What a special day we experienced today!
It all started when we left the Lodge early in the morning and headed straight to the male leopard with the kill that we saw previously. When we arrived we found not one, but two leopards. A female leopard had arrived and we watched to see what would happen. We wondered if the male originally stole the kill from her, and that she was keen to get it back. But whatever the reason, the female was very flirtatious, and she tried repeatedly to get the rather reluctant male to mate with her.
We spent quite a long time with the two. And not only were there the amorous advances to watch, the hyenas still lurked around and kept trying to approach. Each time the hyenas came a little closer they were met with vicious sounding snarls, bared teeth, ferocious growls – two very angry leopards!
Wondering what happened to the kill on the ground where we saw the mother leopard feeding with her two cubs, we headed to the area we had last seen them. We arrived at the spot and after checking around we spotted the kill up in a tree. When we arrived we noticed hyenas on the scene, and one of the cubs dashed into some thick bush for safety while the second cub, accompanied by his mother, leaped into the tree with the kill. Mother and cub immediately started to feed on the carcass.
On the way to the leopard with her cubs we stopped to photograph elephants. They had small babies with them and as always it was a joy to watch them.
We made our way back to the Lodge and almost reached our destination when we received a call. A leopard was in the riverbed right in front of the Lodge. He headed there and to our amazement – and delight – we found the mother leopard with the single cub. They were way up in a Jackalberry tree, but after a short while they descended from the tree and walked close to us, side by side in the sandy riverbed.
After lunch and a flash workshop we headed out for our afternoon game drive. Having already seen seven leopards during the morning drive, we were content to experience anything at all that the bush would reveal.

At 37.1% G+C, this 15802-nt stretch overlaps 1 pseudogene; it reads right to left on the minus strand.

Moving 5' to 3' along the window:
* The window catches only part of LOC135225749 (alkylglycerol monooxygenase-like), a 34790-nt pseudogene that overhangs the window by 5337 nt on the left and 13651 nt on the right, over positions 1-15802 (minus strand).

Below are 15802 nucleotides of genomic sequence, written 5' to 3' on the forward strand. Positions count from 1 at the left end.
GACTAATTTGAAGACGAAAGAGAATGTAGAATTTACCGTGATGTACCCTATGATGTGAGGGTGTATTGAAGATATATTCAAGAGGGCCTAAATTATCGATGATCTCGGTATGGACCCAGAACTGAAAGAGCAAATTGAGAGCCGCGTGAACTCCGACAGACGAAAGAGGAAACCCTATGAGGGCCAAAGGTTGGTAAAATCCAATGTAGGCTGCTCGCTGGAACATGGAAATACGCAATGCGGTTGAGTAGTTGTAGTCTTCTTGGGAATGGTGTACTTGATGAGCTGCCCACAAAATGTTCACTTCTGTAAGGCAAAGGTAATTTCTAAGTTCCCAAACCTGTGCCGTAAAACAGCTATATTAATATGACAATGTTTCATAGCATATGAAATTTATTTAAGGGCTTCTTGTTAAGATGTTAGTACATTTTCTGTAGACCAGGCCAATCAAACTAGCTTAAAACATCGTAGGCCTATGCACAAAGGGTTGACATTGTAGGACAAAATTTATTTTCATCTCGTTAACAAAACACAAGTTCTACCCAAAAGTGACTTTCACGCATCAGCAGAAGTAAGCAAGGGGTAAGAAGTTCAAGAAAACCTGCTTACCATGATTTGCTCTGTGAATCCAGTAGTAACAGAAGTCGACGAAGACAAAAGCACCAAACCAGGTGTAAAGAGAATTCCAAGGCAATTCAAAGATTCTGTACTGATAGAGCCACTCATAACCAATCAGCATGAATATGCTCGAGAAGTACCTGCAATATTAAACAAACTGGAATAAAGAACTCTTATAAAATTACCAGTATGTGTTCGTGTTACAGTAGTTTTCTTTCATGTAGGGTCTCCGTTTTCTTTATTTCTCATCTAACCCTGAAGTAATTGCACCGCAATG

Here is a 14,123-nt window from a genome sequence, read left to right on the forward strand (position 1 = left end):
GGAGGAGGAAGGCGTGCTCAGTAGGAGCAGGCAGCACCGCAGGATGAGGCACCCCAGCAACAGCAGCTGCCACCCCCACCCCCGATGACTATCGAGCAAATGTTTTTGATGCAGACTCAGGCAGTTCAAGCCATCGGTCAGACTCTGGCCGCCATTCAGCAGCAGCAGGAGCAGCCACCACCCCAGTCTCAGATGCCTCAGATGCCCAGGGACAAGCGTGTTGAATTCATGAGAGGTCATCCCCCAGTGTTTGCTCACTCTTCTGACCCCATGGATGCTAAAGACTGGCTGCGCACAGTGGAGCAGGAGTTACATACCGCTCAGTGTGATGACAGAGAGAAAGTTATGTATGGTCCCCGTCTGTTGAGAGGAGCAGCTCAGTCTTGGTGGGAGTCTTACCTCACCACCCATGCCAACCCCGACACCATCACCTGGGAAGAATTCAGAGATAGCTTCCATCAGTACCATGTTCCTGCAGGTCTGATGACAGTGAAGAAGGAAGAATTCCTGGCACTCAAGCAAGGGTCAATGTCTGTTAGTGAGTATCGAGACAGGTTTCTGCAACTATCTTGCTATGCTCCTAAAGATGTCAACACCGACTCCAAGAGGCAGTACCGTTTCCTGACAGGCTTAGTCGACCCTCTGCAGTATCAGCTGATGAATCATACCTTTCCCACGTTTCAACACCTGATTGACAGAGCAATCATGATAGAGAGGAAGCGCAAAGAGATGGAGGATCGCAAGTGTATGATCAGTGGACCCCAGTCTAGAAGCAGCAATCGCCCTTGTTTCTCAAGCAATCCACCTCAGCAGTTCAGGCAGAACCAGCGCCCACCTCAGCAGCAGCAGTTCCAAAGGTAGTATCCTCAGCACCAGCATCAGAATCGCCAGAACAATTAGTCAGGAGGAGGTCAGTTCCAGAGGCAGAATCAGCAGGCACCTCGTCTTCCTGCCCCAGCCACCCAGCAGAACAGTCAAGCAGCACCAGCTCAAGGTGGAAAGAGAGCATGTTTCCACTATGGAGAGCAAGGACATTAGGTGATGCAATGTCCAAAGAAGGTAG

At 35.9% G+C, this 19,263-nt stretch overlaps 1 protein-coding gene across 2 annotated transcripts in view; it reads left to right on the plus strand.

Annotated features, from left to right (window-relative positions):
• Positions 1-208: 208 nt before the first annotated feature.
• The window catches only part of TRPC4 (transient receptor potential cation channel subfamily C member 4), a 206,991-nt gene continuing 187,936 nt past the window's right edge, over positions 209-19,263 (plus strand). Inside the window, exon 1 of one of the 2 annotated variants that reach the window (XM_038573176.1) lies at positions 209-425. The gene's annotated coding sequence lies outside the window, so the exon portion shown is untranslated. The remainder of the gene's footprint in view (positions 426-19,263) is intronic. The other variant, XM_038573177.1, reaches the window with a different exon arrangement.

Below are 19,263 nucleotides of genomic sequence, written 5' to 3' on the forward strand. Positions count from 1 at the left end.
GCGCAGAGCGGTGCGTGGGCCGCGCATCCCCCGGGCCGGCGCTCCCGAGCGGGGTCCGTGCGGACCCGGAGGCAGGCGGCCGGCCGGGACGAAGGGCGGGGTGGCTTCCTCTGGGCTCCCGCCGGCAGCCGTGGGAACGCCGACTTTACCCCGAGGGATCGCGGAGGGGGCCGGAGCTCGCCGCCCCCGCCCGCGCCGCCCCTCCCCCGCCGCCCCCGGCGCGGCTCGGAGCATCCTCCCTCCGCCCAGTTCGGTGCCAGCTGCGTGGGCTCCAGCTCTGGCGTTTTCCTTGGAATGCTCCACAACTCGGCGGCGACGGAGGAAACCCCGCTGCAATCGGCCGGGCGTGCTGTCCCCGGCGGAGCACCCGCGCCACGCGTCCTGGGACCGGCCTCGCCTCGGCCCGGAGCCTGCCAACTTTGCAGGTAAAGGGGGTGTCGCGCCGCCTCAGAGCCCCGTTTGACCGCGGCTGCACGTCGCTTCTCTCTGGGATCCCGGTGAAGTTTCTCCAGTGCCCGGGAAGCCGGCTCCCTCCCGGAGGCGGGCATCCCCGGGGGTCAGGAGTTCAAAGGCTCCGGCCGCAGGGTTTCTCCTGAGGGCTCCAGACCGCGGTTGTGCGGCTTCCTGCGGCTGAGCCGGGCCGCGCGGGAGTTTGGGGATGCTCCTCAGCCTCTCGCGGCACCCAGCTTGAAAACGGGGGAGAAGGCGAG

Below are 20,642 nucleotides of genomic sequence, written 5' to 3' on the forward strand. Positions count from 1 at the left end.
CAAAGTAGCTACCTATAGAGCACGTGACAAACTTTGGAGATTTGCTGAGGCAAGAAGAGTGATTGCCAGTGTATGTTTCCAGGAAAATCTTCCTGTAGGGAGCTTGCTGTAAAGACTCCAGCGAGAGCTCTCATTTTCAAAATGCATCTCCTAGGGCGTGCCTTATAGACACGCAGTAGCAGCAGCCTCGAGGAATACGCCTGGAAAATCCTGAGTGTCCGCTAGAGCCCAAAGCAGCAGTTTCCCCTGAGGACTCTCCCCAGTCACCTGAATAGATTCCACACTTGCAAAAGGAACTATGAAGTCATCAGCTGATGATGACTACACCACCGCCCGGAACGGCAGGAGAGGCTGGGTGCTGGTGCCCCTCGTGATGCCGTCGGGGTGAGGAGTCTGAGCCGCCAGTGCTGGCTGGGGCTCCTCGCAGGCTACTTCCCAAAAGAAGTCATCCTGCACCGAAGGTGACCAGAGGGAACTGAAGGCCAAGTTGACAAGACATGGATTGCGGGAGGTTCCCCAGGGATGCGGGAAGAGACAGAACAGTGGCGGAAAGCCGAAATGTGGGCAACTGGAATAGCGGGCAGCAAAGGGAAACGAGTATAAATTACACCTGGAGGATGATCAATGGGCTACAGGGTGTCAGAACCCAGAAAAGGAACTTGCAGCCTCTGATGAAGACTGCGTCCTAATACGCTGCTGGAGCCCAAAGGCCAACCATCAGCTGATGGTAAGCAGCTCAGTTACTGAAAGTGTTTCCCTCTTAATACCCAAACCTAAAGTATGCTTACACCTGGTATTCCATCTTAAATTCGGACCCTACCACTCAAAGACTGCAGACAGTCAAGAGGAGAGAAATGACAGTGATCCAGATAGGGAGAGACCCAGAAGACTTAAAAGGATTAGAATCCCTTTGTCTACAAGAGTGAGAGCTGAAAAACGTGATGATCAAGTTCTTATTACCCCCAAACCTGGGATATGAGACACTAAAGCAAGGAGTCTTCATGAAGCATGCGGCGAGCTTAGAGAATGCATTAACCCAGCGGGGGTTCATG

We started by trying to track the mother leopard with her cub, and we found her quite a distance from where we left her. They were walking to the south of the Lodge and at first we only saw the mother and her prints. There were no cub tracks. But suddenly the cub popped out and the two crossed over to the road where they played, and kept us entertained for ages.
We thought that it would be a good idea to check on the amorous leopard with the male from the morning, and when we reached them they were both fast asleep. Just as we decided to move on the two leopards got up and moved to a nearby mud wallow.
We pulled closer to them and saw them having a face-off with the hyenas again, followed by a drink at the mud wallow. As darkness settled in we used our flashes and spotlights to capture nighttime shots.
A visit to the pride of lions came next. Once again other vehicles from neighbouring lodges helped us with lighting and we not only captured those iconic rim-lit and side-lit shots, the lions also decided to climb a Jackalberry tree! That was really fabulous to witness.
On the way back to the Lodge we stopped for a few moments and switched off our engines to enjoy the nighttime sounds, and to watch as a bank of thunderous clouds rolled in.
There should be rain tonight with that thunderstorm building up so dramatically, and in the morning we expect a very different, wet world around us …